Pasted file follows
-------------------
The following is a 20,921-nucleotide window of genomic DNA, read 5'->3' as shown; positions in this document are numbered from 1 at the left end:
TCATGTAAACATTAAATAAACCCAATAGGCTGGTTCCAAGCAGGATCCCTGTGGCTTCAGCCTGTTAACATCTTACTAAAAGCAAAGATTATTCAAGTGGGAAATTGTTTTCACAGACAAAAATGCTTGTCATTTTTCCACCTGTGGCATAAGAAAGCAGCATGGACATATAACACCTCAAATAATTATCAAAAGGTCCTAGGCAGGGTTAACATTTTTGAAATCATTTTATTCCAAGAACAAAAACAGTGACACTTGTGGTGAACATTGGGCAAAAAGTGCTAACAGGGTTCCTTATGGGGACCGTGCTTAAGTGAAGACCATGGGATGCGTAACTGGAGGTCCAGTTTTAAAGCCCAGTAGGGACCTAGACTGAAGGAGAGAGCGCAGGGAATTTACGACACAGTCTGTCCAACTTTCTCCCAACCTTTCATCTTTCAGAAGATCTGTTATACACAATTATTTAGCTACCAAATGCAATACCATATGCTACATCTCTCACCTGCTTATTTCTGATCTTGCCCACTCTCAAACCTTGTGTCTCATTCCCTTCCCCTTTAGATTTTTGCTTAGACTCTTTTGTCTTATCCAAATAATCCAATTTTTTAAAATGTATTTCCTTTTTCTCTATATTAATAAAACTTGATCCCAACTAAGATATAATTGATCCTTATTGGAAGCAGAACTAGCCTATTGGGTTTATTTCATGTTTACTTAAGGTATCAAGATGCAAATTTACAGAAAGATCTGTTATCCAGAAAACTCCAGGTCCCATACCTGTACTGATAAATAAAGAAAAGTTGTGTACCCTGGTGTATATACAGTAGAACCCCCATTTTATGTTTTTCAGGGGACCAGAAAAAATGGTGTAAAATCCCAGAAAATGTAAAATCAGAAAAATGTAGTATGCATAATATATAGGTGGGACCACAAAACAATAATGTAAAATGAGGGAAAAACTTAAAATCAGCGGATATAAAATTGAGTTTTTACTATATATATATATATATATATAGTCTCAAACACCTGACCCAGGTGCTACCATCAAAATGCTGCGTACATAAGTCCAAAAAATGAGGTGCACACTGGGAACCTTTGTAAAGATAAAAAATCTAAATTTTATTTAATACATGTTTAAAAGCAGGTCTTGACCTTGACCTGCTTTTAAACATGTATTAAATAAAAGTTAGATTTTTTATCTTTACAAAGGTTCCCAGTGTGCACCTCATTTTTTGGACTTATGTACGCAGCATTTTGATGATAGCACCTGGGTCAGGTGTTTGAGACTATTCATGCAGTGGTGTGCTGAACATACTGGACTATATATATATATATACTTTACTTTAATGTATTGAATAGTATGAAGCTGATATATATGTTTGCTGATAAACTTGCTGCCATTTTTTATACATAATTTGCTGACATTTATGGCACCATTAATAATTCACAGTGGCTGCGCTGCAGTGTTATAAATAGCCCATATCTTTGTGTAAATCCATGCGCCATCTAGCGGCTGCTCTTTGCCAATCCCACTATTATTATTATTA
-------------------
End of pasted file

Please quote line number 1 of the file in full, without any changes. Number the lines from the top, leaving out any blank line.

The following is a 20,921-nucleotide window of genomic DNA, read 5'->3' as shown; positions in this document are numbered from 1 at the left end: